• A free web based interview guide generator to help employers build printed interview forms for any position. The tool allows employers to select from generic interview questions, or to create their own questions, and then create a printed form that can be saved or modified in order to conduct structured and consistent interviews.
  • The tools necessary for an employer to determine if a school is legitimate or a diploma mill.
  • An internal safe hiring audit that employers can use to measure the effectiveness of their hiring programs.
  • A summary of the letters issued by the Federal Trade Commission (FTC) that interprets federal law controlling background checks. 

The features are part of a commitment to provide a centralized location for employers to keep current on the critical task of hiring a workforce that is safe, qualified, and honest.  The site also allows Employers, Human Resources Leaders, Security Professionals, Recruiters, and Job Applicants to locate resources on employee screening in one place and to keep current on evolving issues affecting hiring.

Employment Screening Resources (ESR) is the firm that literally wrote the book on background checks, The Safe Hiring Manual, and provides pre-employment screening services and drug testing internationally.  The firm specializes in legal compliance expertise and industry leading technology, service, accuracy, and turnaround.

“Background screening is a critical part of the process in identifying the best employees and with these tools on the ESR Resource Center, employers are empowered to select the best candidates,” commented Jared Callahan, Director of Marketing, and a national speaker on topics related to safe hiring.  “We are very pleased to have the opportunity to provide these free tools to employers and consumers.” 

About Employment Screening Resources: Employment Screening Resources (ESR)  is a safe hiring partner and provides REAL background checks, not cheap database shortcuts or off-shoring that endangers privacy. ESR specializes in legal compliance and provides industry leading technology, service, accuracy, and turnaround.  For additional information, contact Jared Callahan by calling 415-898-0044 or emailing jcallahan@ESRcheck.com.

California Case Protects Constitutional Right of Background Screening Firm to Report Sex Offender Registration

A California Court of Appeals decision filed March 23, 2010 held that a background screening firm has a constitutional right to report that an applicant has appeared on the Megan’s Law website (MLW) as a registered sex offender.  The Court further held that under the California law, the prohibition on the use of such information for employment does not apply where there is a person at risk. Continue reading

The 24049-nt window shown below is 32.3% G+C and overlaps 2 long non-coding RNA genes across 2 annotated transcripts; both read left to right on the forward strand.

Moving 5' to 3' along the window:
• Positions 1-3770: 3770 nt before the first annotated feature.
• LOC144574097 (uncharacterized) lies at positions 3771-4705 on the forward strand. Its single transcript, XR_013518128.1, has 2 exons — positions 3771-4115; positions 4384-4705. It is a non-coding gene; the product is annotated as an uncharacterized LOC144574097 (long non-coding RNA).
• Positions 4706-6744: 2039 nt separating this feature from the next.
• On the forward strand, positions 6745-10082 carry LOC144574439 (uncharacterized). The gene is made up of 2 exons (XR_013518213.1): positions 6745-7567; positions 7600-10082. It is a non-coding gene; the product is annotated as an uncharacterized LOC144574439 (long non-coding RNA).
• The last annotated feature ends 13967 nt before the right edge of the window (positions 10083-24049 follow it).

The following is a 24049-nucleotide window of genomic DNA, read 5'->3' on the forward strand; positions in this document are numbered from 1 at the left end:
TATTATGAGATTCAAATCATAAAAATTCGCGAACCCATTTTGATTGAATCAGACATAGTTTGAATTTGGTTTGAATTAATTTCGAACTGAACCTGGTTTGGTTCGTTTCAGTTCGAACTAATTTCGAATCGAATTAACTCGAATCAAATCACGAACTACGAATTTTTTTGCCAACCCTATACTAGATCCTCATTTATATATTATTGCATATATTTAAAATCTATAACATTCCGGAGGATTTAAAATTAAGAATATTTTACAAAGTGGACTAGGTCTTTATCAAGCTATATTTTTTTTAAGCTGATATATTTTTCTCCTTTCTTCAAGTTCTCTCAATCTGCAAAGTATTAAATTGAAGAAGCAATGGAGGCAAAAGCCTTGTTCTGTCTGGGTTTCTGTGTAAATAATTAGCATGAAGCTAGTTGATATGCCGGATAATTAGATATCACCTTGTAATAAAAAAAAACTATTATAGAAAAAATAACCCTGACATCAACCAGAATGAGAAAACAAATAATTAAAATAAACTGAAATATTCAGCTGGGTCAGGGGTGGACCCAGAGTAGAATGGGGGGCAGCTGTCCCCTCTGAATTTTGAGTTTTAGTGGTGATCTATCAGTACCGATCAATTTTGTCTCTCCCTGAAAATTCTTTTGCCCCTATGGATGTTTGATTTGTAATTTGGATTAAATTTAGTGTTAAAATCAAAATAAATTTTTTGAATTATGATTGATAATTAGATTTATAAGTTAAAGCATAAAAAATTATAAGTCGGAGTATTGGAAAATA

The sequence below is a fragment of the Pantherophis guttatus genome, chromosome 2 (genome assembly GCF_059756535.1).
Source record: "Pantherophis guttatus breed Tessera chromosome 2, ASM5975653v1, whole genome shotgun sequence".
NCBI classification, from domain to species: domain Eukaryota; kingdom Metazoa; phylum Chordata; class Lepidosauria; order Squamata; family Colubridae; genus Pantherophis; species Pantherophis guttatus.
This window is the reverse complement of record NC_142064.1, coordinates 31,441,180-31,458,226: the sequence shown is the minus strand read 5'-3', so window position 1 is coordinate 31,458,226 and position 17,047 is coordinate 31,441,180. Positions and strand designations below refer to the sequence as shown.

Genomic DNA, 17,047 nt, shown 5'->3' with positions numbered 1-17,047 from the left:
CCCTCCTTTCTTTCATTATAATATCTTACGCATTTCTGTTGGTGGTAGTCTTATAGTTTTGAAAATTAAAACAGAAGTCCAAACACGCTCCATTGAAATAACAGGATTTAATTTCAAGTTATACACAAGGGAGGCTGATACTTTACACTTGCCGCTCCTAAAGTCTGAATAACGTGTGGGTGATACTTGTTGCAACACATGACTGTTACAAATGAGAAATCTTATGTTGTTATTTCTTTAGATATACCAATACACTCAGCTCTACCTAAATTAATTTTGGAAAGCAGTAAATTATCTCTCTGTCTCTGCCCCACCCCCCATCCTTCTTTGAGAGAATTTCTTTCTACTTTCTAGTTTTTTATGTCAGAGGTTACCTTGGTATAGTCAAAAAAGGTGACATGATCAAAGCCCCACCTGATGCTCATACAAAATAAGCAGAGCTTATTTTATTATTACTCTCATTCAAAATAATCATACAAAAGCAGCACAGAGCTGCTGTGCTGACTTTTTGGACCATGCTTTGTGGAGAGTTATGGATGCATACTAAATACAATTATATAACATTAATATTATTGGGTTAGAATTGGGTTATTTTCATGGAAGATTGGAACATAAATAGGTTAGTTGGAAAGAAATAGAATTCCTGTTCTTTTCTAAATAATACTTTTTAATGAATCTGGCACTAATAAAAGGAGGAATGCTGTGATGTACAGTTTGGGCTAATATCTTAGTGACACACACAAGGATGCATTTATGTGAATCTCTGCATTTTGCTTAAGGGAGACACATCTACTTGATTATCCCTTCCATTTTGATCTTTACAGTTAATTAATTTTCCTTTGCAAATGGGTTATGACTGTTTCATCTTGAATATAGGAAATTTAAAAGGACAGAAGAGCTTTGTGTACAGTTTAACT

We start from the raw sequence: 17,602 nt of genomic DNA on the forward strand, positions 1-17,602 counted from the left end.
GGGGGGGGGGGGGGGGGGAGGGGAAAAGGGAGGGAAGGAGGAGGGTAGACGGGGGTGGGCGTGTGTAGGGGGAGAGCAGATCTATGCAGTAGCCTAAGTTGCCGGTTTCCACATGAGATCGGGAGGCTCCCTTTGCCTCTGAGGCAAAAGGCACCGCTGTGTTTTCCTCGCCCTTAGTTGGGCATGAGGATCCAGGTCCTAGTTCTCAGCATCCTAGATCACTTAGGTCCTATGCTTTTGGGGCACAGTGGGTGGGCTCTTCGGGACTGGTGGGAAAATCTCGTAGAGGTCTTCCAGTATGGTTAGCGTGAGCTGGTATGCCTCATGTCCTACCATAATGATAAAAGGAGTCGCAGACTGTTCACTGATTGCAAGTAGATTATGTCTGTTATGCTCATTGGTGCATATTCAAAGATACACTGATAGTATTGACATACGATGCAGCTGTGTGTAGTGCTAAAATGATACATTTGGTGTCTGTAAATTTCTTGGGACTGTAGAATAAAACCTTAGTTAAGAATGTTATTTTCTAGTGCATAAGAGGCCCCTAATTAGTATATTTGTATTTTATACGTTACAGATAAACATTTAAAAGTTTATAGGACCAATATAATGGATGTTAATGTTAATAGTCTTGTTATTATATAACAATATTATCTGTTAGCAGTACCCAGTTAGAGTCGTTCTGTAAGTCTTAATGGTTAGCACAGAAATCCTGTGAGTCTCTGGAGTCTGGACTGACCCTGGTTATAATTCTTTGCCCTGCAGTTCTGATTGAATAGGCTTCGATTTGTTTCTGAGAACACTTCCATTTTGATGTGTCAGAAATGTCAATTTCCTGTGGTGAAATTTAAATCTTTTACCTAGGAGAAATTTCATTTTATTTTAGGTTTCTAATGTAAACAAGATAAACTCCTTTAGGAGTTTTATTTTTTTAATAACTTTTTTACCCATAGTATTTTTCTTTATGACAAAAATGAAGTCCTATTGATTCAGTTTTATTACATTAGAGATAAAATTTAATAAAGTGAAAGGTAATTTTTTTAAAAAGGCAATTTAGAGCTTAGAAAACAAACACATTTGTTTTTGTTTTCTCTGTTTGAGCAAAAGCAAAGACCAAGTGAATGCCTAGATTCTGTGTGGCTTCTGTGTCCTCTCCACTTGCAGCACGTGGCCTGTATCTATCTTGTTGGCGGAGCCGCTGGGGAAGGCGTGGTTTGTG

What does an employer do if the applicant lies or fakes their education, but it was not a job requirement

By Les Rosen, Employment Screening Resources

From the Employment Screening Resources mailbox:  We had an applicant for a job that did not require a degree.  However, the applicant listed a degree but it turns out he in fact never graduated and never earned the degree.   Can we consider that even though the job did not require a diploma?

Answer:   Generally speaking, if an applicant in dishonest in the hiring process, there is evidence to suggest that person may well be dishonest once in the job.  The dishonesty can be either making a  material omission or a material misstatement of  fact.  Dishonesty is typically a valid reason not to hire. The applicant put down a fake qualification on the application for the employer to consider, and the employer may well take that as act of dishonestly.  The applicant can hardly complain that they are the subject of discrimination,  since dishonest people are not a protected class.

In addition, even though a degree was not required, the  applicant obviously listed the degree to gain an advantage in the hiring process.

However, in this situation, the applicant was dishonest about something that was not a requirement of the job.  Although an employer may well still be on solid ground in not hiring someone  that was dishonest, going forward, a employer may consider two changes to their application to ensure there is no gray area when it comes to being honest in the employment application.

First, an employer should consider including the following language on the employment application where questions about education is asked:

Please list all degrees or educational accomplishments that you wish to be considered by the employer in the employment decision.

This statement has the advantage of putting the burden on the applicant to determine if they want to report a degree or educational accomplishment. The applicant is on notice that any degree they report can be used by the employer for the employment decision. If the applicant chooses to report a worthless degree, or a degree not earned, they can hardly complain if an employer uses that to deny employment, even if the degree was not a requirement of the job.

Secondly, an employer may consider adding the following type of language to their application if not already there:

The information provided by the applicant is true and correct, and that any misstatements or omission of material facts in the application or the hiring process may result in discontinuing of the hiring process or termination of employment, no matter when discovered.

This language in general protects an employer if an applicant is dishonest, even if the information comes to light after the person is hired.

Often times, the key to a successful hire is a well written employment application.  For more information on this and other topics, see: The Safe Hiring Manaul.